Model for Change



Model for Change is an exhibit which focuses on women in Atlanta who were prominent activists and role models fighting for change during the civil rights movement.

These women are being celebrated for their unique legacy in Atlanta as well as demonstrating the values we have identified as exemplary traits in an activist and role model. The following poster series establishes the five values of a role model we observed to be most impactful. For each poster, we provide information about a civil rights activist whose actions best demonstrate that value.

However, the accomplishments of these women cannot be encapsulated by just one value. A truly inspirational role model will exemplify multiple values through their actions. To learn more about the accomplishments of these women in the context of civil rights in Atlanta, we invite you to scroll through our interactive digital timeline.

While the changes these activists fought for occurred in the past, the values they demonstrate provide a model for making a change in the present and future. We encourage you to think about how you can use these values as a model for making a positive impact in the world today.



    My Contributions:

illustration of materials about McPheeters and Clayton, idea generation, discussion of the whole design



Adobe Illustration, photoshop



  • Contextual Review

  • Ideation

  • Repeating Prototyping & Evaluating​

  • Documentation

The main inspiration for choosing to focus on the five values came from another project where an Atlanta-based icon was celebrated for his accomplishments in Advocacy, Education, Leadership, Resistance, Freedom, and Legacy. We felt analyzing a person through these types of categories would be more meaningful than simply re-stating facts about their life. We ended up adopting the values of Advocacy, Education, Leadership, and Legacy while adding Community because it was a better fit for the women in our project; the intention was to show “who” these women were, not just “what” they were.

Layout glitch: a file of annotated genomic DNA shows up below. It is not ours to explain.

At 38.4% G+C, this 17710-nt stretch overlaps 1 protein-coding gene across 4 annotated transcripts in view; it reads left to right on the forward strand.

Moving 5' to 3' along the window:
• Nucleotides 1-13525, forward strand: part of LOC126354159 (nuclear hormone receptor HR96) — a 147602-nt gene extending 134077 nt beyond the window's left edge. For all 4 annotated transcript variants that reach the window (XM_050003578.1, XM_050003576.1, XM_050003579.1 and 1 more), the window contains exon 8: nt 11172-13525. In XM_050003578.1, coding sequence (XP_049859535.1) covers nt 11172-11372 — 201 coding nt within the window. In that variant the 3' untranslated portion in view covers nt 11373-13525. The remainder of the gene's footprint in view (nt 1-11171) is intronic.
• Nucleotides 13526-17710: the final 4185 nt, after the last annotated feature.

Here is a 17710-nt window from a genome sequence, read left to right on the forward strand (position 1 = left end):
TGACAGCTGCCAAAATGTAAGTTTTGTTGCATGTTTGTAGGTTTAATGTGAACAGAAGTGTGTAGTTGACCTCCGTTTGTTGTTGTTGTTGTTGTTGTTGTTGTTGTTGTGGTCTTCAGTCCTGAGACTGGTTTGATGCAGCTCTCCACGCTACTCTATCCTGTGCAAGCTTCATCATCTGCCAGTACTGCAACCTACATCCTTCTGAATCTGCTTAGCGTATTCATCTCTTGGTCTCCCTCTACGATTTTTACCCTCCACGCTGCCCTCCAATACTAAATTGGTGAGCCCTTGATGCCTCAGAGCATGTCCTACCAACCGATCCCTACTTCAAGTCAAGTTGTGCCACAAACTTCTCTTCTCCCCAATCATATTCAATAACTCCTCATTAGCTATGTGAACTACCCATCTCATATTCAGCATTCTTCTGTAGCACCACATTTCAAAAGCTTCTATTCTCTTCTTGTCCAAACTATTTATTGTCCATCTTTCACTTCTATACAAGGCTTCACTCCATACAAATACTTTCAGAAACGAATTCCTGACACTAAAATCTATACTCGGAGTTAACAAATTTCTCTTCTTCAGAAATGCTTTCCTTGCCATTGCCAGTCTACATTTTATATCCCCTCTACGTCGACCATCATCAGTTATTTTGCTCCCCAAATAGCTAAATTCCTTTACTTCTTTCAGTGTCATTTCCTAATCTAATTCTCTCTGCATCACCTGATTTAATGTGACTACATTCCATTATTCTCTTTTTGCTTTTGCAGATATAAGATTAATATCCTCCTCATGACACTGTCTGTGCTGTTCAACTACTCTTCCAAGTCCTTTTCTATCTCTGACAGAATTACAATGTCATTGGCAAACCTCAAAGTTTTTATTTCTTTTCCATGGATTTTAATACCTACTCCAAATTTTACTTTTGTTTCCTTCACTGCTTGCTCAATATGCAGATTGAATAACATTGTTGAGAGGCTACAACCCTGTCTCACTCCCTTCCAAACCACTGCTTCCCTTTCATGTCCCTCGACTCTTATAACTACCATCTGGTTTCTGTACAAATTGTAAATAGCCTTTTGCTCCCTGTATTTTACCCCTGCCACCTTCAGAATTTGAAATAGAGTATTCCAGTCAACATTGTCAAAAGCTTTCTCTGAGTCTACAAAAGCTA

Another theme we wanted to focus on was “using the past to inform the present and change future”. The five values also work well into this theme because they are timeless. People today can look at how the women exemplified leadership or advocacy in the context of their time, and hopefully be inspired to do something positive in a similar fashion.


The process was mainly divided into three phases:

1. Amalgamation, 2. Refinement and Re-focus, and 3. Models for Change.

Amalgamation was the step that we collected and selected materials to generate the content for the posters and the digital artifact. 


Refinement and Re-focus were the steps that we made our content more consistent based on the feedback. We kept revolving the content and the form of the of the posters and the digital artifact. We aimed to make these two parts support each other to offer a better experience.


Models for Change was the finalization part of our design, including renaming the exhibition, adding an introduction paragraph, rewording the question in the banner and considering about the placement of the materials in the physical space.